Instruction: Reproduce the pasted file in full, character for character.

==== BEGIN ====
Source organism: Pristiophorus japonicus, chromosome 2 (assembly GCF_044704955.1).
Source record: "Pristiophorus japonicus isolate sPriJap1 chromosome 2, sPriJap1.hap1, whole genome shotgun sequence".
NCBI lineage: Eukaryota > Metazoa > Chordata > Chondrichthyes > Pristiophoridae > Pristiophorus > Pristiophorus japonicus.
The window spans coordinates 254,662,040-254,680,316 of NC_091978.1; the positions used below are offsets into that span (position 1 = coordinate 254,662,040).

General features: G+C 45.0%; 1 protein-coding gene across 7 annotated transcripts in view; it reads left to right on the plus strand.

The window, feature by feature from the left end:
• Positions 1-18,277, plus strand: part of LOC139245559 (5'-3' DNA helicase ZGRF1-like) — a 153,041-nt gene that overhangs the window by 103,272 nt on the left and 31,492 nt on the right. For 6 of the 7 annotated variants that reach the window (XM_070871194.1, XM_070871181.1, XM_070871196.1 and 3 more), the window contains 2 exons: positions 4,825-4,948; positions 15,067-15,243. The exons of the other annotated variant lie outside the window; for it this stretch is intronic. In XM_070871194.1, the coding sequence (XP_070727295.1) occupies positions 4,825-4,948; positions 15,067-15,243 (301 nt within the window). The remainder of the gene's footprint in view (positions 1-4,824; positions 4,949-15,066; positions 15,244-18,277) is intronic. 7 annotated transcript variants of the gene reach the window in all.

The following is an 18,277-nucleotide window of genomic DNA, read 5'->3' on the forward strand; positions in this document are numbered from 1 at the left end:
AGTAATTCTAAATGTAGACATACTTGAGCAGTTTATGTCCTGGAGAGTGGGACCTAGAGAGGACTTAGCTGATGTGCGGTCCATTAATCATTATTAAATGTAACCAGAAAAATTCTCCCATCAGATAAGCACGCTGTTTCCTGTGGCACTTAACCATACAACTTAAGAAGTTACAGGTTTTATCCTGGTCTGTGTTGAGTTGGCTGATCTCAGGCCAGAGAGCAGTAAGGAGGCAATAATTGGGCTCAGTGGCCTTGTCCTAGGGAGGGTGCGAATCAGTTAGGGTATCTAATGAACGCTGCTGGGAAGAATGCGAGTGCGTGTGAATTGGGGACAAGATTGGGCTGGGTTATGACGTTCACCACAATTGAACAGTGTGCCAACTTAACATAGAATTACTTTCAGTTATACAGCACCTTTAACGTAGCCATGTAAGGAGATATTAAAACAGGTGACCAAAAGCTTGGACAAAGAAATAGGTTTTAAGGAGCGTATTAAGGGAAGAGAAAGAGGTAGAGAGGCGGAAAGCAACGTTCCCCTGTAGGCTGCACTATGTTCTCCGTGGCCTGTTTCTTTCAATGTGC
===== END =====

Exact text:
Source organism: Pristiophorus japonicus, chromosome 2 (assembly GCF_044704955.1).
Source record: "Pristiophorus japonicus isolate sPriJap1 chromosome 2, sPriJap1.hap1, whole genome shotgun sequence".
NCBI lineage: Eukaryota > Metazoa > Chordata > Chondrichthyes > Pristiophoridae > Pristiophorus > Pristiophorus japonicus.
The window spans coordinates 254,662,040-254,680,316 of NC_091978.1; the positions used below are offsets into that span (position 1 = coordinate 254,662,040).

General features: G+C 45.0%; 1 protein-coding gene across 7 annotated transcripts in view; it reads left to right on the plus strand.

The window, feature by feature from the left end:
• Positions 1-18,277, plus strand: part of LOC139245559 (5'-3' DNA helicase ZGRF1-like) — a 153,041-nt gene that overhangs the window by 103,272 nt on the left and 31,492 nt on the right. For 6 of the 7 annotated variants that reach the window (XM_070871194.1, XM_070871181.1, XM_070871196.1 and 3 more), the window contains 2 exons: positions 4,825-4,948; positions 15,067-15,243. The exons of the other annotated variant lie outside the window; for it this stretch is intronic. In XM_070871194.1, the coding sequence (XP_070727295.1) occupies positions 4,825-4,948; positions 15,067-15,243 (301 nt within the window). The remainder of the gene's footprint in view (positions 1-4,824; positions 4,949-15,066; positions 15,244-18,277) is intronic. 7 annotated transcript variants of the gene reach the window in all.

The following is an 18,277-nucleotide window of genomic DNA, read 5'->3' on the forward strand; positions in this document are numbered from 1 at the left end:
AGTAATTCTAAATGTAGACATACTTGAGCAGTTTATGTCCTGGAGAGTGGGACCTAGAGAGGACTTAGCTGATGTGCGGTCCATTAATCATTATTAAATGTAACCAGAAAAATTCTCCCATCAGATAAGCACGCTGTTTCCTGTGGCACTTAACCATACAACTTAAGAAGTTACAGGTTTTATCCTGGTCTGTGTTGAGTTGGCTGATCTCAGGCCAGAGAGCAGTAAGGAGGCAATAATTGGGCTCAGTGGCCTTGTCCTAGGGAGGGTGCGAATCAGTTAGGGTATCTAATGAACGCTGCTGGGAAGAATGCGAGTGCGTGTGAATTGGGGACAAGATTGGGCTGGGTTATGACGTTCACCACAATTGAACAGTGTGCCAACTTAACATAGAATTACTTTCAGTTATACAGCACCTTTAACGTAGCCATGTAAGGAGATATTAAAACAGGTGACCAAAAGCTTGGACAAAGAAATAGGTTTTAAGGAGCGTATTAAGGGAAGAGAAAGAGGTAGAGAGGCGGAAAGCAACGTTCCCCTGTAGGCTGCACTATGTTCTCCGTGGCCTGTTTCTTTCAATGTGC